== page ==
70.7 volt systems were originally a way around the required limits for low voltage (meaning no conduit) system. In olden days anything below 36 volts was considered low voltage. 70.7 volt distribution met that requirement IF the output was balanced, 35.35 volts per side. Thus the requirement for a real transformer.

Don
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John Roberts {JR}

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Re: 70-volt wiring
« Reply #15 on: July 17, 2006, 06:54:17 pm »

Don Boone wrote on Mon, 17 July 2006 15:27

70.7 volt systems were originally a way around the required limits for low voltage (meaning no conduit) system. In olden days anything below 36 volts was considered low voltage. 70.7 volt distribution met that requirement IF the output was balanced, 35.35 volts per side. Thus the requirement for a real transformer.

Don


I never heard that one, but CV was already a mature technology by the time I started messing with it. FWIW I also don't recall ever seeing a center-tapped 70v (35+35) output winding on anything I was competing against. The output transformers did routinely have taps for lower voltages but nothing close to 35V. One could ground a 25v tap and reduce the peak potential wrt ground but they both wouldn't be below your 36v max. Of course you could probably just use the 25V tap, which is probably why it was there (I also recall it being a requirement for some school installs).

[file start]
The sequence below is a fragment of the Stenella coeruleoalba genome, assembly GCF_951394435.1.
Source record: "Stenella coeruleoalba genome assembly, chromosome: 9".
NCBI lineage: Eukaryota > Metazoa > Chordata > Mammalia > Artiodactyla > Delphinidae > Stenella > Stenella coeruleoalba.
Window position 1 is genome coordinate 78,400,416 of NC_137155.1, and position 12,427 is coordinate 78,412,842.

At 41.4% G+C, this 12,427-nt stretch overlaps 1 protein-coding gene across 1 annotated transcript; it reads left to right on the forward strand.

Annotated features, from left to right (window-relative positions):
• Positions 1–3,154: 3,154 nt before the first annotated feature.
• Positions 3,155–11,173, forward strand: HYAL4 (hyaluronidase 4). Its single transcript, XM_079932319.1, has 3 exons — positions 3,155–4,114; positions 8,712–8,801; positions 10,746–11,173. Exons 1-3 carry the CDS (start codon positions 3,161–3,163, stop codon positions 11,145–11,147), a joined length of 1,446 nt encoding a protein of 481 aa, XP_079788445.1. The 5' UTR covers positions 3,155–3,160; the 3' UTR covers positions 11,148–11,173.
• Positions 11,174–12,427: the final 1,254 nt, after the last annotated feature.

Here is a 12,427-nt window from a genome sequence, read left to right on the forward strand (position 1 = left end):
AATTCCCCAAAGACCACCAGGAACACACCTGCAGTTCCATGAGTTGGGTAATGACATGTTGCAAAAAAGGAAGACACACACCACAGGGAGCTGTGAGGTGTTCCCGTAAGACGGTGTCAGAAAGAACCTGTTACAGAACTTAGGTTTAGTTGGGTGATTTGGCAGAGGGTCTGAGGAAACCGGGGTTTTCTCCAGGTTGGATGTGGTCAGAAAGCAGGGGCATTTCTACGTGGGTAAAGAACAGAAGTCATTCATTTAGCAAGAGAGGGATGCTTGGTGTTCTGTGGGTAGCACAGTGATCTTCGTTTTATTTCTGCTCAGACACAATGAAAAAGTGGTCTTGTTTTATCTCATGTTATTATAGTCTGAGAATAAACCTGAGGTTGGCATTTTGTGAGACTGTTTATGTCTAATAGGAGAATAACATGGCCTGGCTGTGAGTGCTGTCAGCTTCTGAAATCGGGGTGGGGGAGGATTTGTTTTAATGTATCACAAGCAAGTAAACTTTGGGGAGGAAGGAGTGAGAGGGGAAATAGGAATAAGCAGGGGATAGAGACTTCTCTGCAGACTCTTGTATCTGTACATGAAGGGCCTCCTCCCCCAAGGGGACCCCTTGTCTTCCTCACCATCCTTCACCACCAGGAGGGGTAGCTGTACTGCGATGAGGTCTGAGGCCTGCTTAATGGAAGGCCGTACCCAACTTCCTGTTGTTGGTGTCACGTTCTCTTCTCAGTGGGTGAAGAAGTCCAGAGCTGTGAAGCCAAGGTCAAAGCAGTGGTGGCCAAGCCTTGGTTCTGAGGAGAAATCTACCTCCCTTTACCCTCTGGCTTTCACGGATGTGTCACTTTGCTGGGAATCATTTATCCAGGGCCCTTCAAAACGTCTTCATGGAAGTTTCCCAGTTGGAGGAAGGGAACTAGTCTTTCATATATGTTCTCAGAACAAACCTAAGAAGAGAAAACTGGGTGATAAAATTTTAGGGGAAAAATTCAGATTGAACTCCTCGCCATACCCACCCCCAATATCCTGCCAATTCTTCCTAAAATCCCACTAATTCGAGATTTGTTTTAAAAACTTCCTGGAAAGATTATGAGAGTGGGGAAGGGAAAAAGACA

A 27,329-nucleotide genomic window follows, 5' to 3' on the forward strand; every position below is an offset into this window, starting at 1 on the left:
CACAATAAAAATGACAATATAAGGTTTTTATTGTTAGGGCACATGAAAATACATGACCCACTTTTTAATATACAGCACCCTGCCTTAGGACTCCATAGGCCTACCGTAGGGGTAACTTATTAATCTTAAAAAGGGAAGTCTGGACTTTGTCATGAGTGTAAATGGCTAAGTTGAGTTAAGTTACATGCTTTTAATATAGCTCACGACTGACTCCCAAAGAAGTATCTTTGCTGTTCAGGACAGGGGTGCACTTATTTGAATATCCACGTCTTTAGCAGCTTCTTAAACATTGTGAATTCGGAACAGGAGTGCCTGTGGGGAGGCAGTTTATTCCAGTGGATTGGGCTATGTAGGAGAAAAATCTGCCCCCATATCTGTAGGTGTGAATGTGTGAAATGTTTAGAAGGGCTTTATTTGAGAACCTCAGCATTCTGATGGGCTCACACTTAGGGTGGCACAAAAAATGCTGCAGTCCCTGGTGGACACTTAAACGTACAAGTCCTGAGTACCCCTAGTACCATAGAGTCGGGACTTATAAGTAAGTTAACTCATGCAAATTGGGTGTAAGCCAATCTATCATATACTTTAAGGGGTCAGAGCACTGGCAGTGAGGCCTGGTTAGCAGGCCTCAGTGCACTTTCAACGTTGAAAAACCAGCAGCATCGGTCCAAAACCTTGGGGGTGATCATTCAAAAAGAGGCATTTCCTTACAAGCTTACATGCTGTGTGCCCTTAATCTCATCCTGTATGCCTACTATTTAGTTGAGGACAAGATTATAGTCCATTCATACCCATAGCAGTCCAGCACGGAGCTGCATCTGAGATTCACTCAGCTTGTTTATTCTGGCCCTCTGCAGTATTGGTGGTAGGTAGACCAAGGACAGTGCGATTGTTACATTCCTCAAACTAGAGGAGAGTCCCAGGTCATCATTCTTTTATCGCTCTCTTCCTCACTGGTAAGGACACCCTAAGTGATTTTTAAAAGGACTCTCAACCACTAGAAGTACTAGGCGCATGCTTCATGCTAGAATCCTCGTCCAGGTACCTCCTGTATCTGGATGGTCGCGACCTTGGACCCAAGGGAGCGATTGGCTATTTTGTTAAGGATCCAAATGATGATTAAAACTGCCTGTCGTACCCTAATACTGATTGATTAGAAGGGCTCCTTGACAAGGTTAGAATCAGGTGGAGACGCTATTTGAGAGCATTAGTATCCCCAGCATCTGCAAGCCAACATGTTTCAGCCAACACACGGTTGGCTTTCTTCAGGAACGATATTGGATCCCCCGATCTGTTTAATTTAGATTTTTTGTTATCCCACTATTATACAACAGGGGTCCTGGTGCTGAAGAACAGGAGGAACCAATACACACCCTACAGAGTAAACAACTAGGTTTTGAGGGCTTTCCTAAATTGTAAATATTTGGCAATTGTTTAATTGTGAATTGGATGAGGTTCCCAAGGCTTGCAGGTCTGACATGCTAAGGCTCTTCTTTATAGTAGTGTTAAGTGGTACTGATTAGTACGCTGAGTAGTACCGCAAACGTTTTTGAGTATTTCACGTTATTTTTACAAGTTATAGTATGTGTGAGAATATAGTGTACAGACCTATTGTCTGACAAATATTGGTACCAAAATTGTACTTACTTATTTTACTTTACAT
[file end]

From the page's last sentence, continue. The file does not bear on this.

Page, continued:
The folks busting my chops for a floating transformer output didn't ask for and were satisfied without a CT.

JR
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Rick Johnston

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Re: 70-volt wiring
« Reply #16 on: July 22, 2006, 09:50:04 am »

I've always understood that in the early days, 100 volts was considered the maximum that a wire could carry in a building without having to be in pipe. 100 volts peak-to-peak means 70.7 volts RMS.

To this day, some local codes don't require pipe while others do.

John Roberts  {JR} wrote on Mon, 17 July 2006 10:39

I'm familiar with all the rationalizations and since the customer is always right (even when wrong) they got their full transformers.

Let's not forget the original benefit of transformers: They step up the voltage to run long distances on smaller wires, then step it back down to run the speakers. The resultant higher impedance also means that more speakers can be added to a distributed CV system versus a low-impedance direct-coupled system.

Regards,
Rick Johnston

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John Roberts {JR}

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Re: 70-volt wiring
« Reply #17 on: July 22, 2006, 10:33:54 am »